The Gustavian Weekly

The hidden truth

By Sherick Francous Staff Columnist | March 8, 2013 | Opinion

How can one trust the government in this day and age? <em>Creative Commons</em>

How can one trust the government in this day and age? Creative Commons

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How often does the thought: “what is the cost of war?” run across your mind. The question itself illustrates a double entendre; one can look at it as a simple question that entails a basic answer. Bypass the simplistic answer and consider how much more there is to this question.

When I consider this question, my mind marvels at the numerous hidden interpretations. To believe that the cost of war is associated only with money is to believe that everything we see in the media is truthful. The death casualties, the lasting psychological effects, and the moral decay are all pieces to the puzzle that define what I mean by “the cost of war.”

With that being said, should we not demand to know more from our government? Too many times an issue of great importance emerges, and no one will address the large elephant in the room, both citizens and government.

The invasion of Iraq was credited to “finding weapons of mass destruction,” yet none were ever found. The declaration of The War on Drugs was credited to termination and reduction of illegal drug trade. Yet, the United States is documented with the highest incarceration rate and total prison population in the world today. Is it not the right of the people to demand that the government adhere to the issues of humanity?

Instances are still plaguing the United States—the invasion of Iraq has resulted in half a decade of civil war and political instability within the country. It was accounted that during his press release President Bush admitted that Iraq had no weapons of mass destruction. Nothing was found, but still it took over eight years to withdraw from Iraq. No questions were asked, nor was the truth revealed.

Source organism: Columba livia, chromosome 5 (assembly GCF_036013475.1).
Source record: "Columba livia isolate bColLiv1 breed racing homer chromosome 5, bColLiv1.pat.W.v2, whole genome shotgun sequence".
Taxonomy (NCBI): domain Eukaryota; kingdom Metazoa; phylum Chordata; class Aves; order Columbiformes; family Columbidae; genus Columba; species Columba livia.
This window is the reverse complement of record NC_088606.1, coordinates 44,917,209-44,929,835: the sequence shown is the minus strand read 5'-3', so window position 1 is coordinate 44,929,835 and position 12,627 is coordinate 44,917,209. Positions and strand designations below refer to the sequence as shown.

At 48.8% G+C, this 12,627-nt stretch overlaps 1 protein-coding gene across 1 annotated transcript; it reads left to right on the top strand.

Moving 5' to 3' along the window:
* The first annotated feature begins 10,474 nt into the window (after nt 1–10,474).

As of 2009, the War on Drugs has blatantly declared the United States as the most dangerous country. Imprisonment in the United States reaches 2.3 million, costing $24,000 per inmate per year, and $5.1 billion in new prison construction, amounting to $60.3 billion in budget expenditures. An issue that clearly affects the economy and social values of society is again the elephant in the room that goes unnoticed.

Is it not the purpose of the government to address the issues that threaten the life, liberty, and well being of its people? Failure to adhere to its function, the people are inclined to insinuate revolution against the government. The people have an absolute right to judge and demand that the government reveal information they may deem harmful. It is arguable that the government conceals information in precaution to the safety and well being of the people. But if the people are not demanding more or questioning their government on the existing problems, it should be of no surprise when turmoil erupts.

Just recently Bradley Manning admitted to revealing the largest sum of U.S. secrets to WikiLeaks.

“I believed that if the general public, especially the American public, had access to the information … this could spark a domestic debate on the role of the military and our foreign policy in general,” Manning said.

If Manning believed that the information he exposed to the public could spark “domestic debate,” it should make one wonder about the level of discrepancy that exists between the people and government, as well as why the general public lacks access to information that poses a possible harm to humanity. Was it not John Locke who believed that the revolution is not only a right but also an obligation in some circumstances?

So why wait, and allow the level of discrepancy to fester, when all there is to do is question the actions that are being taken along with utilizing the advances made in technology to access information that may not always be televised? [I have a two-sided view on technology, however it will be used to help support this idea—more to come on that].

There comes a time when the people will demand the hidden truths from the government. However, we the people will be at fault if we continue to show a blind eye to whatever matter at hand. Allowing a problem to fester only prolongs the damage and causes more conflict. So we need not sit around but start advocating the rights that have been naturally bestowed upon us.